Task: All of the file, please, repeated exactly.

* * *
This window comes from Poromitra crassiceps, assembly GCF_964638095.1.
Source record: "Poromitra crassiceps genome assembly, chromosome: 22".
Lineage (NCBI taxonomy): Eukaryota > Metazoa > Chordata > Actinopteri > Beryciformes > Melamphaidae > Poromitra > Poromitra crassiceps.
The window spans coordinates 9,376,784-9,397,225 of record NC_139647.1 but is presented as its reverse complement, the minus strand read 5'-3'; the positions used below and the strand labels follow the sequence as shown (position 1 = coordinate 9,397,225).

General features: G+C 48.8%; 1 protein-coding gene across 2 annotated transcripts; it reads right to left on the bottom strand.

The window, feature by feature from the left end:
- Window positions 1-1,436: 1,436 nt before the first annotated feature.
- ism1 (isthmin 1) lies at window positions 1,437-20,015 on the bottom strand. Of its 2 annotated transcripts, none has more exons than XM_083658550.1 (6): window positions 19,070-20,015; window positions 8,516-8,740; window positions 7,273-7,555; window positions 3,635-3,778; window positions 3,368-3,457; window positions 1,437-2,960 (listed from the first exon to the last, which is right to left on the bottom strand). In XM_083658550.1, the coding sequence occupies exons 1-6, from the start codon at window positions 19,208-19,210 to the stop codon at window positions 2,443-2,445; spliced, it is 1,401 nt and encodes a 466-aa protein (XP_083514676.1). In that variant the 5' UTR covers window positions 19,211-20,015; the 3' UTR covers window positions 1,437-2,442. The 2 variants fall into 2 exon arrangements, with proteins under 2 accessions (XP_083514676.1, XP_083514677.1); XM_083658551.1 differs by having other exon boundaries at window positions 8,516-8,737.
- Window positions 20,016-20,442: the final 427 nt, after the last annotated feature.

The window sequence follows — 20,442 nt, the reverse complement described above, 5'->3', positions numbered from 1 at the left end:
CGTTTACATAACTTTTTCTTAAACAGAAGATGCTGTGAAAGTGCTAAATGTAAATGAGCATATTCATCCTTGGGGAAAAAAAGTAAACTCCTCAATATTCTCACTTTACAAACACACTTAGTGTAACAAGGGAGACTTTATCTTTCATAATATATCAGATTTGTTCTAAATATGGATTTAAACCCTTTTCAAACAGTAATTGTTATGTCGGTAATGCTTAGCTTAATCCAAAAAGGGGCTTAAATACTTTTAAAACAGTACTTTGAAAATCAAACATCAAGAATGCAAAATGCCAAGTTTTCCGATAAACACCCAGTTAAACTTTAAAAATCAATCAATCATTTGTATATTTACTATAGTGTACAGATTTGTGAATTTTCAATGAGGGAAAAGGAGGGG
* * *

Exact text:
This window comes from Poromitra crassiceps, assembly GCF_964638095.1.
Source record: "Poromitra crassiceps genome assembly, chromosome: 22".
Lineage (NCBI taxonomy): Eukaryota > Metazoa > Chordata > Actinopteri > Beryciformes > Melamphaidae > Poromitra > Poromitra crassiceps.
The window spans coordinates 9,376,784-9,397,225 of record NC_139647.1 but is presented as its reverse complement, the minus strand read 5'-3'; the positions used below and the strand labels follow the sequence as shown (position 1 = coordinate 9,397,225).

General features: G+C 48.8%; 1 protein-coding gene across 2 annotated transcripts; it reads right to left on the bottom strand.

The window, feature by feature from the left end:
- Window positions 1-1,436: 1,436 nt before the first annotated feature.
- ism1 (isthmin 1) lies at window positions 1,437-20,015 on the bottom strand. Of its 2 annotated transcripts, none has more exons than XM_083658550.1 (6): window positions 19,070-20,015; window positions 8,516-8,740; window positions 7,273-7,555; window positions 3,635-3,778; window positions 3,368-3,457; window positions 1,437-2,960 (listed from the first exon to the last, which is right to left on the bottom strand). In XM_083658550.1, the coding sequence occupies exons 1-6, from the start codon at window positions 19,208-19,210 to the stop codon at window positions 2,443-2,445; spliced, it is 1,401 nt and encodes a 466-aa protein (XP_083514676.1). In that variant the 5' UTR covers window positions 19,211-20,015; the 3' UTR covers window positions 1,437-2,442. The 2 variants fall into 2 exon arrangements, with proteins under 2 accessions (XP_083514676.1, XP_083514677.1); XM_083658551.1 differs by having other exon boundaries at window positions 8,516-8,737.
- Window positions 20,016-20,442: the final 427 nt, after the last annotated feature.

The window sequence follows — 20,442 nt, the reverse complement described above, 5'->3', positions numbered from 1 at the left end:
CGTTTACATAACTTTTTCTTAAACAGAAGATGCTGTGAAAGTGCTAAATGTAAATGAGCATATTCATCCTTGGGGAAAAAAAGTAAACTCCTCAATATTCTCACTTTACAAACACACTTAGTGTAACAAGGGAGACTTTATCTTTCATAATATATCAGATTTGTTCTAAATATGGATTTAAACCCTTTTCAAACAGTAATTGTTATGTCGGTAATGCTTAGCTTAATCCAAAAAGGGGCTTAAATACTTTTAAAACAGTACTTTGAAAATCAAACATCAAGAATGCAAAATGCCAAGTTTTCCGATAAACACCCAGTTAAACTTTAAAAATCAATCAATCATTTGTATATTTACTATAGTGTACAGATTTGTGAATTTTCAATGAGGGAAAAGGAGGGG